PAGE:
How to Write “Lord of the Flies’’

Why did William Golding’s novel, “Lord of the Flies,’’ shift the blame for human savagery from adults onto children? Because we are all children at heart in selfishness? These questions are not answered in the new biography. We will have to ask ourselves these questions, and maybe that’s the point with Golding.

“Did the fear of nuclear annihilation or the start of counterculture make this novel of schoolboy savagery seem particularly apt? What about it spoke to the college generation in the lead-up to the Vietnam War? This book rarely addresses this type of broad question.

“Fans of “Lord of the Flies’’ will be intrigued to learn both that Golding disliked his most famous work (he dismissed the fortune it made him as “Monopoly money’’).

“William Golding (no doubt to the despair of modern fiction-writing teachers everywhere) almost always began his novels with an intellectual concept, rather than a character, in mind. We also learn that despite setting much of his fiction in times and places unfamiliar to him, like ancient Egypt, he rarely did any research, preferring his imagination to factual accuracy.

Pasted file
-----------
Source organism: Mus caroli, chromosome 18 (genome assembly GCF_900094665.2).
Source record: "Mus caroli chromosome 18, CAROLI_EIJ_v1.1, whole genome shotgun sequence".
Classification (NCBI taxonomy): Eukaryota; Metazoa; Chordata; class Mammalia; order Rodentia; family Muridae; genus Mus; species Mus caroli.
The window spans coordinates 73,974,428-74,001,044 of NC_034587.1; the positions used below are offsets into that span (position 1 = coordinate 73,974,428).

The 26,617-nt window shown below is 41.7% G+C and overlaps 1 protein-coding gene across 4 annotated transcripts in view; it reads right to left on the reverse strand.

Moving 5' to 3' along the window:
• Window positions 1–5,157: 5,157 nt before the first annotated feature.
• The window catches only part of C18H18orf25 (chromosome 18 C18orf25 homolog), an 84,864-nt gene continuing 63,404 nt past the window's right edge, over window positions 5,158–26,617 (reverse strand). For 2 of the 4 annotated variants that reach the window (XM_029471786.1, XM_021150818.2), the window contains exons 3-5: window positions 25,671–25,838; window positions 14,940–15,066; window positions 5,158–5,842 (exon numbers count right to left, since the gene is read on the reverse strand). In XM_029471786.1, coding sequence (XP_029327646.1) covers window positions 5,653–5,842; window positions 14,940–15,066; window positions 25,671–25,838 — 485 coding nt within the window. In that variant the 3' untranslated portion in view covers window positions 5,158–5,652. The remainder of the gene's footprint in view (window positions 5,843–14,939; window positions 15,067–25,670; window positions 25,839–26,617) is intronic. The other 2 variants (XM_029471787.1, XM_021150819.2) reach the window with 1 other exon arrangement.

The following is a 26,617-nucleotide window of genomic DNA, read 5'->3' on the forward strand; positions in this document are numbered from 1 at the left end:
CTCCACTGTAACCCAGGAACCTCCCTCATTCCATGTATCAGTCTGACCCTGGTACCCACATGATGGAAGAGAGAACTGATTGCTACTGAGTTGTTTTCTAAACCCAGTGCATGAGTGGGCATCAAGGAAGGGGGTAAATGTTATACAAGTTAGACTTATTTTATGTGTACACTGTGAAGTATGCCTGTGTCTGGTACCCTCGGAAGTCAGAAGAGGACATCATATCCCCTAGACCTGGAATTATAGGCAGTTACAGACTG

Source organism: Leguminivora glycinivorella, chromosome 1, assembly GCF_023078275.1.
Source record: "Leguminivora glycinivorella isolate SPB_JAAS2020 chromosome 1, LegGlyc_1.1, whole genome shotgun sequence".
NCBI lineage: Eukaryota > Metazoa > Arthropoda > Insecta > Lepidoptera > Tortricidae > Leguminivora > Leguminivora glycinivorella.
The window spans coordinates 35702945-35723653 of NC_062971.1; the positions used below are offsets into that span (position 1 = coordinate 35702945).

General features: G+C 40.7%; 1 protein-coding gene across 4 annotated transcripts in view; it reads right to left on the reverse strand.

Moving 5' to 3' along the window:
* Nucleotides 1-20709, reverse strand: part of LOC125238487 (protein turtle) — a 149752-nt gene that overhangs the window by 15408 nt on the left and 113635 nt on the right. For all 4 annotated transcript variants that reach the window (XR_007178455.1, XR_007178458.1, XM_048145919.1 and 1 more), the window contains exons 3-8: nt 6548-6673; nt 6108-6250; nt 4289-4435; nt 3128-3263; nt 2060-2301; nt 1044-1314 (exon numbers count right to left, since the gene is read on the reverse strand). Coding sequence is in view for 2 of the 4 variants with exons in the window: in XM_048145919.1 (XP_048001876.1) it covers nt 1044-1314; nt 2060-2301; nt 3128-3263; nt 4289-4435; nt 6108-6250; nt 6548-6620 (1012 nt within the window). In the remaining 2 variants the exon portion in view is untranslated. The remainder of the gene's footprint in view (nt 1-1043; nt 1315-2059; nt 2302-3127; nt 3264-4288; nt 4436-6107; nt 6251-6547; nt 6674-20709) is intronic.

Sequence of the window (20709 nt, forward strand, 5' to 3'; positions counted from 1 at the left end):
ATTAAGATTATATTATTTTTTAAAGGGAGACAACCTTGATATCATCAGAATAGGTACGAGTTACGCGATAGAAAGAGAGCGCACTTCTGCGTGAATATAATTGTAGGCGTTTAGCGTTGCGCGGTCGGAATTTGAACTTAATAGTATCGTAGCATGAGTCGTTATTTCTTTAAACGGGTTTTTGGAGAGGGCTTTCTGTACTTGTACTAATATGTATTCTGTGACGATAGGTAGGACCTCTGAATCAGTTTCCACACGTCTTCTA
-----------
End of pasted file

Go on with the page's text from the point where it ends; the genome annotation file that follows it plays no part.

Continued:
—From the review in the Boston Globe by Alison Lobron.
William Golding: The Man Who Wrote “Lord of the Flies’’ By John Carey

One Comment to “How to Write “Lord of the Flies’’”

  1. Interesting. Though I think artists in general can be big babies, moaning about how people love their own least favorite creation. It seems prissy to me to complain about your readers not sharing your own prescient literary tastes when you ought to be humbled by the fact that one of your works has won the hearts of so many.

    That being said, I’ve never read Lord of the Flies, but always vaguely thought that its concept was that the corruption of the children was a mere analogy for the corruption of adults. I’d be happy to discover it was otherwise, though; I’m not a big fan of the idea of childhood innocence.

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